This is the season for look-backs and look-forwards to what is/was big in every aspect of life and business. Cybersecurity features heavily in these articles, naturally, because effective cybersecurity can the thin line between chaos and order in a world that relies ever increasingly on computer systems and the internet.
I’m not going to rehash these various lists for you. I will however give a few examples to show that the key to effective cybersecurity is not necessarily an awareness of the total threat landscape. Understanding how your network and specific business processes are threatened, and tailoring security architecture, policy and practices are the crucial elements to threat prevention.
Three things to watch out for in 2020:
If you receive a phone or skype call from your CEO asking you to make a bank transfer, or reset a password, are you absolutely sure it’s really them? What other procedures are being followed to make sure that even if one employee is fooled, that nothing bad happens? Let this CEO’s experience in the UK be a lesson to you.
And if we expand the definition of ‘deepfake’, are you certain that the invoice you receive from a supplier is genuine, even if it’s expected? Even Google and Facebook were scammed by this trick.
To help mitigate this risk, making sure someone in IT is keeping track of latest deepfake attempts. You can also ensure your system is not harboring any nasties through a penetration test, and consider behavioural analytics to help quarantine unusual requests. Also, keep your users updated, through best practice training on how they can help protect their accounts and your network by exercising extra vigilance.
In an ever more connected world, it’s easy to see how new entry points for malware into your network can be overlooked. As ZDNET state in their article on hacked smart devices, the average home in the US has 17 smart IoT devices. Some of these personal internet enabled devices might start popping up in the office environment – invariably without the knowledge of the IT Security team.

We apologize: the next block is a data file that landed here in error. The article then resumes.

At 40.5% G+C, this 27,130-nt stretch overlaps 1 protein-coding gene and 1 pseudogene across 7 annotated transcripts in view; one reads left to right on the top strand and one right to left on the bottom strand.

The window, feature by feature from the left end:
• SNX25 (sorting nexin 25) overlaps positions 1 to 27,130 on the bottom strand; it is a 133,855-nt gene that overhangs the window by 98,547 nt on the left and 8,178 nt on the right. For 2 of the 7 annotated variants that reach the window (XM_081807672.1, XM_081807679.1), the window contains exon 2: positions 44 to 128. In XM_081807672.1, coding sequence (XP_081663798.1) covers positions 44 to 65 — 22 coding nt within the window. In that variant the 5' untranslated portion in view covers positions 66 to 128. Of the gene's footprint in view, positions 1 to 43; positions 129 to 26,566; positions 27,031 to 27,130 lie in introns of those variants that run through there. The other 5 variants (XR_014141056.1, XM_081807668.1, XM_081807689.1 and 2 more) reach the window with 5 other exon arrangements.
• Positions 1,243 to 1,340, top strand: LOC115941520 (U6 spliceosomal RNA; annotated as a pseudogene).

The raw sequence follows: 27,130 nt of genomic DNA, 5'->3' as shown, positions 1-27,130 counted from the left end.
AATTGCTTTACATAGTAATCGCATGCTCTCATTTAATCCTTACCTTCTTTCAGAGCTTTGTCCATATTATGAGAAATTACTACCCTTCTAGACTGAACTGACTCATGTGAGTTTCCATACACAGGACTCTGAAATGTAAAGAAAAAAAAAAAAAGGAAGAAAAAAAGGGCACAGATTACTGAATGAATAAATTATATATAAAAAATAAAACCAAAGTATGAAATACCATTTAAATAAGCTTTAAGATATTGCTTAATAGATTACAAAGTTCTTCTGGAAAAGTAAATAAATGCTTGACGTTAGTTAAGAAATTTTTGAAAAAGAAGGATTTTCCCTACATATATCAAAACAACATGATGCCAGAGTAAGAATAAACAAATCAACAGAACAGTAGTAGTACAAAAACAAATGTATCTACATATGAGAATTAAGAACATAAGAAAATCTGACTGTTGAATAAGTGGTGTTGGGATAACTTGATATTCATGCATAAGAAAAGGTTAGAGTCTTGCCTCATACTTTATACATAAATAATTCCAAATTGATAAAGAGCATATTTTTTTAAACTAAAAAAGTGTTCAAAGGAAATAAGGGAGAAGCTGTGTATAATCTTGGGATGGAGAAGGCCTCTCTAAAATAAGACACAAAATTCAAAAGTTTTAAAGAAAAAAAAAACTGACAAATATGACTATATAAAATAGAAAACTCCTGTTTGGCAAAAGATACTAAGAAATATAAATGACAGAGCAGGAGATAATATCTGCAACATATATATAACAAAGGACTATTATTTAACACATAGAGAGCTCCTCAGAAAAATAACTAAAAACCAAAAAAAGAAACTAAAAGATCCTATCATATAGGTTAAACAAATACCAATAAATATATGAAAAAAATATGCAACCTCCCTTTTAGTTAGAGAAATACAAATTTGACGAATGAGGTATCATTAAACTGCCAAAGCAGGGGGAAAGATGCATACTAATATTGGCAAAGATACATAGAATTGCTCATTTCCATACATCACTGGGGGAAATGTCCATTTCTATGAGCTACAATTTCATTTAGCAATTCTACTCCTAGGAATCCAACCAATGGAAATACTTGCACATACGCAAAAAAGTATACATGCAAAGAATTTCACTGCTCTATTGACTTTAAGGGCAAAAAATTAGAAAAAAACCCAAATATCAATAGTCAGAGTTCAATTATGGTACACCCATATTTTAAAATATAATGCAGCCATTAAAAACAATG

The growing number of Software-as-a-Service business tools for everything from holiday booking to project planning may seem like a secure way to carry out business tasks, but your users may well be using the same password for all accounts. Employees tend to follow the path of least resistance, and a breach of one provider could turn out to be an easy way into your email system and more.
Create a security policy for all internet devices, which clearly defines what is allowed and what is not on the company networks. Consider creating a separate network for non-essential devices to connect to. And consider using a reputable password manager company-wide, one that simplifies signing in and ensures passwords are unique.
As the recent attack on Travelex demonstrates, ransomware isn’t going away. Many attacks are now being targeted at the “can and will pay” organizations such as local government agencies and healthcare providers.
Protection from ransomware is about much more than good anti-malware software, none of which can be 100% effective. Intrusion prevention and detection, software and OS patching, training users to spot phishing emails, and a good backup strategy are the minimum additional measures that should be taken.
To effectively protect your company from all these threats, TBG Security recommends a risk assessment. This can only be truly effective when carried out with the assistance of third-party experts. Otherwise you’ll either be missing the crucial things you don’t know you don’t know, or you’ll be marking your own homework.
Here’s where TBG Security can help. They understand that it is an organization’s network security architecture, technology policies and management practices working together which effectively mitigate risk. And if you need to go for compliance, or are dabbling with the thought of it, a risk assessment is the place to start.
Want to know more about how risk assessments? Get in touch with TBG Security today.